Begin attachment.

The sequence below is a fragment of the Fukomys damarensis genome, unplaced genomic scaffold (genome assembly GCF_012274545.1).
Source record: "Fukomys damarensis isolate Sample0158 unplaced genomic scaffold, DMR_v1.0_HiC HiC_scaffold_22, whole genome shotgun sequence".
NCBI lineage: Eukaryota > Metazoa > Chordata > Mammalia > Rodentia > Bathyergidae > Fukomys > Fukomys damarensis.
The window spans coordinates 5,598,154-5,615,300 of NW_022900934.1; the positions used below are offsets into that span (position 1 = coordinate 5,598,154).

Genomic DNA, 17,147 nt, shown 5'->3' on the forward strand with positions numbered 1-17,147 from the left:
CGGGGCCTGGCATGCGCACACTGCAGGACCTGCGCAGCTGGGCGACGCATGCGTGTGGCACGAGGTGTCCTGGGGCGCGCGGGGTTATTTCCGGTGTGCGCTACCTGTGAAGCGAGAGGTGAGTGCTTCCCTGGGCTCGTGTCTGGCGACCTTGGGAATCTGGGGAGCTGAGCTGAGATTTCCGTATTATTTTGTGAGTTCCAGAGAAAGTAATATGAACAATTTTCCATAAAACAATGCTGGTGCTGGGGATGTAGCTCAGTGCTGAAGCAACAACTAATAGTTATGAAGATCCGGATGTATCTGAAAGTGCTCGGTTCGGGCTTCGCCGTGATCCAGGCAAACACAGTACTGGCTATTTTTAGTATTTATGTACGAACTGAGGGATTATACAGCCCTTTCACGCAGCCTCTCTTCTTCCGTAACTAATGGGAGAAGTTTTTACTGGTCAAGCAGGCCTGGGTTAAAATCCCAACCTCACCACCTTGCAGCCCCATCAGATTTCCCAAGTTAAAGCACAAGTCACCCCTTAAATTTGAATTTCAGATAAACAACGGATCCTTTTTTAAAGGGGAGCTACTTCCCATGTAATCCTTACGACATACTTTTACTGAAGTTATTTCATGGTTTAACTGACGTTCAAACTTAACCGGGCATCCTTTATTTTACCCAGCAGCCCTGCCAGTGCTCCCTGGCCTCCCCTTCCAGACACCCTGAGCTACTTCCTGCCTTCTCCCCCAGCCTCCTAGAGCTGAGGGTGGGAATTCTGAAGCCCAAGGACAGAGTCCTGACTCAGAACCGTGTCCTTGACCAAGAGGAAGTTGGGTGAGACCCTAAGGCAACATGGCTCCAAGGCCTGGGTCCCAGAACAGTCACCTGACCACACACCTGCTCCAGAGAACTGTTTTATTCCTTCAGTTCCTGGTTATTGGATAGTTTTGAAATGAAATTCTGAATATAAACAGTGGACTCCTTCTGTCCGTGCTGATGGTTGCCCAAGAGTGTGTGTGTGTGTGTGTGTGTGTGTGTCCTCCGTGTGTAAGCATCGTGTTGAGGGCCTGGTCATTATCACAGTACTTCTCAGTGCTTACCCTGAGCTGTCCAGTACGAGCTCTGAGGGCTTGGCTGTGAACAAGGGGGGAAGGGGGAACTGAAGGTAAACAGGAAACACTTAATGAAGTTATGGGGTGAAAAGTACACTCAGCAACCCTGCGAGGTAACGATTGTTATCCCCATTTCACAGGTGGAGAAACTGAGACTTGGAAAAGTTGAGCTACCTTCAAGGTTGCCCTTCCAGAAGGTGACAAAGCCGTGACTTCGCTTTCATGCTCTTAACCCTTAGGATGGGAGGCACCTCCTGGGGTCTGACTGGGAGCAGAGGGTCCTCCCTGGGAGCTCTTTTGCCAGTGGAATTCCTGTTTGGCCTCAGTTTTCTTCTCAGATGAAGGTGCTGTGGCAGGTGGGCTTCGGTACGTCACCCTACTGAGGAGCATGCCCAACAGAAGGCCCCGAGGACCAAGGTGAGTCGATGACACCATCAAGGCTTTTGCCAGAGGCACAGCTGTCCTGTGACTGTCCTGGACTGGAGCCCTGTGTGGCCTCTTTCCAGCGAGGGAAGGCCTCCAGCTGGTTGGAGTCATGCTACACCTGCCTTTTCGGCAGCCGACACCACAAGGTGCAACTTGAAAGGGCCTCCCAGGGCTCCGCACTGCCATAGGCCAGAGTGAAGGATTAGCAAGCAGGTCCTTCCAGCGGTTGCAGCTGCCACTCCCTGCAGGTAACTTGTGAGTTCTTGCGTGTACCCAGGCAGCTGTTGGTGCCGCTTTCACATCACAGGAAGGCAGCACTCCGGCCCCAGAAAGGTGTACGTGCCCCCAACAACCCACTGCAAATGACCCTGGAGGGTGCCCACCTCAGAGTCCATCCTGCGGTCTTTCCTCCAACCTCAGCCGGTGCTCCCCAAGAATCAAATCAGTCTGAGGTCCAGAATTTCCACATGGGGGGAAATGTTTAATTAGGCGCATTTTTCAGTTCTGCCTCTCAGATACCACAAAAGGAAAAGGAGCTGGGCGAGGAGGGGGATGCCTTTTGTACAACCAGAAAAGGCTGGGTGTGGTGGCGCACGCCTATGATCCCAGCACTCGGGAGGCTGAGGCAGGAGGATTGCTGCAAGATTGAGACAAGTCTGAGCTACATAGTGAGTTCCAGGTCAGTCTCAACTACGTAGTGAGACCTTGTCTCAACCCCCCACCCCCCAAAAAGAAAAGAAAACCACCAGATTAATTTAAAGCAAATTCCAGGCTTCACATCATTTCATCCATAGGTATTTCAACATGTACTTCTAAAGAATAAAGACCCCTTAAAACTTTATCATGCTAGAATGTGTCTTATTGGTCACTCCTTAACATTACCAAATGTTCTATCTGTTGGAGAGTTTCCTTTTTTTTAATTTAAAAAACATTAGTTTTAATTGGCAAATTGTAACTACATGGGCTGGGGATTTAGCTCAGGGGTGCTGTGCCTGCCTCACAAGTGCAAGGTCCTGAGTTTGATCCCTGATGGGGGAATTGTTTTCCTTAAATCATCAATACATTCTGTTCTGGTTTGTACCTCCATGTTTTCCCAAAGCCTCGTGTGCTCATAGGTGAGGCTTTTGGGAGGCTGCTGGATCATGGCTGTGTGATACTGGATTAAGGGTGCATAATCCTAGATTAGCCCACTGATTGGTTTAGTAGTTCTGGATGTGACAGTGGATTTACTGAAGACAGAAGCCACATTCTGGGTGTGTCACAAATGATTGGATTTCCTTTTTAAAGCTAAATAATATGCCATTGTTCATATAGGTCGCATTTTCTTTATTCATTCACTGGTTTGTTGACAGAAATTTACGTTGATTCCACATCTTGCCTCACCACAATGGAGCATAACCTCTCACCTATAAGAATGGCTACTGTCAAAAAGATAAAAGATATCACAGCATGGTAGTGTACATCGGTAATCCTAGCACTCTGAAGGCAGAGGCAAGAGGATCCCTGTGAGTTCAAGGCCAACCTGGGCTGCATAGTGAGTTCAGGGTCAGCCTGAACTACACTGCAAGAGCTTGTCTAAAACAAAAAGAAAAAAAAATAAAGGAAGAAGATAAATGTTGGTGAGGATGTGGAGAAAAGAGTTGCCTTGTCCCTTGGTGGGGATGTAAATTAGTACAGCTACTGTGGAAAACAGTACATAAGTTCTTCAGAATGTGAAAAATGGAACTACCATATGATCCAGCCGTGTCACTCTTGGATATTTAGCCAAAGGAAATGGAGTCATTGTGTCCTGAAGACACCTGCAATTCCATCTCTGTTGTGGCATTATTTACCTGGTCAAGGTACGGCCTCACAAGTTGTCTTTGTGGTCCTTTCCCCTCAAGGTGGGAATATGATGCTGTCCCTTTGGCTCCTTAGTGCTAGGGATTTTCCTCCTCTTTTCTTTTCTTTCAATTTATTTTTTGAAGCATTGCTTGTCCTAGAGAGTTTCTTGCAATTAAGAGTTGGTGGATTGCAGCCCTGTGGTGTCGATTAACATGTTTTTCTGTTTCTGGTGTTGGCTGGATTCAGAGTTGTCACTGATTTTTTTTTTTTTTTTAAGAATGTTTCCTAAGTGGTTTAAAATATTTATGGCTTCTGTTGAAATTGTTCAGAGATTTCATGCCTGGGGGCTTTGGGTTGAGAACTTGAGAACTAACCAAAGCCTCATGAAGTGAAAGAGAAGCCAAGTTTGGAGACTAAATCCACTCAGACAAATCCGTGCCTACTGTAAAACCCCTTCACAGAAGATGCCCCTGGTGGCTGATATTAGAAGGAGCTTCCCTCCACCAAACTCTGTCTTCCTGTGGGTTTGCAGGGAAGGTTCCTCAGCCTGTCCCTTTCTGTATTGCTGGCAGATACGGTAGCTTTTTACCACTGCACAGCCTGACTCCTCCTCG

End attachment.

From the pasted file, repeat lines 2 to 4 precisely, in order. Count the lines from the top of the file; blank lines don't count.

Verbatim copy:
Source record: "Fukomys damarensis isolate Sample0158 unplaced genomic scaffold, DMR_v1.0_HiC HiC_scaffold_22, whole genome shotgun sequence".
NCBI lineage: Eukaryota > Metazoa > Chordata > Mammalia > Rodentia > Bathyergidae > Fukomys > Fukomys damarensis.
The window spans coordinates 5,598,154-5,615,300 of NW_022900934.1; the positions used below are offsets into that span (position 1 = coordinate 5,598,154).